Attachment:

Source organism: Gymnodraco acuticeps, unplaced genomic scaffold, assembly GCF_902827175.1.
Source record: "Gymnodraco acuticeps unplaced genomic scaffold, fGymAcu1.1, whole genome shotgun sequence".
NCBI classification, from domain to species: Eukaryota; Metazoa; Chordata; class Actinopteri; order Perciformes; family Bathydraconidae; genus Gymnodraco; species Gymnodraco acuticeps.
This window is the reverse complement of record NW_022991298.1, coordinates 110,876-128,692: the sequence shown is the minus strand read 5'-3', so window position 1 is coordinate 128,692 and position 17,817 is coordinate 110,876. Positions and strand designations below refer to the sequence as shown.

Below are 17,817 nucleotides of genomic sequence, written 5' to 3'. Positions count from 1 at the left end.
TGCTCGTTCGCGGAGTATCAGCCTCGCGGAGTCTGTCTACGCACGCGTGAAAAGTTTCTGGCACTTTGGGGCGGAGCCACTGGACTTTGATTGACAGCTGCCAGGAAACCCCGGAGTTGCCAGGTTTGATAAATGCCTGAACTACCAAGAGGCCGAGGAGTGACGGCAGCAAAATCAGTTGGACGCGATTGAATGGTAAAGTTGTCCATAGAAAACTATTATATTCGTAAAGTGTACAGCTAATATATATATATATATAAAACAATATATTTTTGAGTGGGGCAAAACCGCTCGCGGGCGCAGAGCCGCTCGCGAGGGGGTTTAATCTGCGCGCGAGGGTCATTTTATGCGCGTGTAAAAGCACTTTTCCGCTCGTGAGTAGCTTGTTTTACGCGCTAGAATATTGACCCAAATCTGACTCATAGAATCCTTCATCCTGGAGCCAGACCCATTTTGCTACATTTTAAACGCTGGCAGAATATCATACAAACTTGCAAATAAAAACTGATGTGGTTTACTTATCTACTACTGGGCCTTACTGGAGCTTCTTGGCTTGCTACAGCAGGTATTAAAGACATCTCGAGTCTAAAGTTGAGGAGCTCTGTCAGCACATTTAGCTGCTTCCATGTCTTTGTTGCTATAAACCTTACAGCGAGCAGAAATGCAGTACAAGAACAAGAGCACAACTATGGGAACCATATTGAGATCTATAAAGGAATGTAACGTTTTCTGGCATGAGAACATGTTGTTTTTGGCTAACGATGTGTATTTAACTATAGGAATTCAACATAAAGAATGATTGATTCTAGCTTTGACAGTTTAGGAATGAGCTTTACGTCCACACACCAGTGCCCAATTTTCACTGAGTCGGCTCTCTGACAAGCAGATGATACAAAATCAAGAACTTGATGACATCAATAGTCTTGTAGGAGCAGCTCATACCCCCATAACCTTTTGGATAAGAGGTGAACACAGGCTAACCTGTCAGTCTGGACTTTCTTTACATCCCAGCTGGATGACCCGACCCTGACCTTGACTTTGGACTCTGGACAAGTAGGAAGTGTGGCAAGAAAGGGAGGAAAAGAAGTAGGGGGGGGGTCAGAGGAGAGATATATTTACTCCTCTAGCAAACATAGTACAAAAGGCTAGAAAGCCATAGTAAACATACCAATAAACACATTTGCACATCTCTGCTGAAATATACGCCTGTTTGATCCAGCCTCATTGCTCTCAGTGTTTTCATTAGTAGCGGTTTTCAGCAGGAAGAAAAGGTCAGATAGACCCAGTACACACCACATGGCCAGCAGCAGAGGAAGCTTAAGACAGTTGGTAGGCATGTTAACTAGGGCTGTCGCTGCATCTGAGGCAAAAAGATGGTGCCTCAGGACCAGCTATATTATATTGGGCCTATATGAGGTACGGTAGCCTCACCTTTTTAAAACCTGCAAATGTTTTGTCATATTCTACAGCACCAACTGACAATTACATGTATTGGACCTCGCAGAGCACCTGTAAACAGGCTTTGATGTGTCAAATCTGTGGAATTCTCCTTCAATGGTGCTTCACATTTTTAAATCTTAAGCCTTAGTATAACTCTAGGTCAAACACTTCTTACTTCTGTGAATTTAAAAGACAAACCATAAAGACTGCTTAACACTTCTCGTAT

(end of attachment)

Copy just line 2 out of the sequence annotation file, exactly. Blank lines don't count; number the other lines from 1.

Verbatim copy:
Source record: "Gymnodraco acuticeps unplaced genomic scaffold, fGymAcu1.1, whole genome shotgun sequence".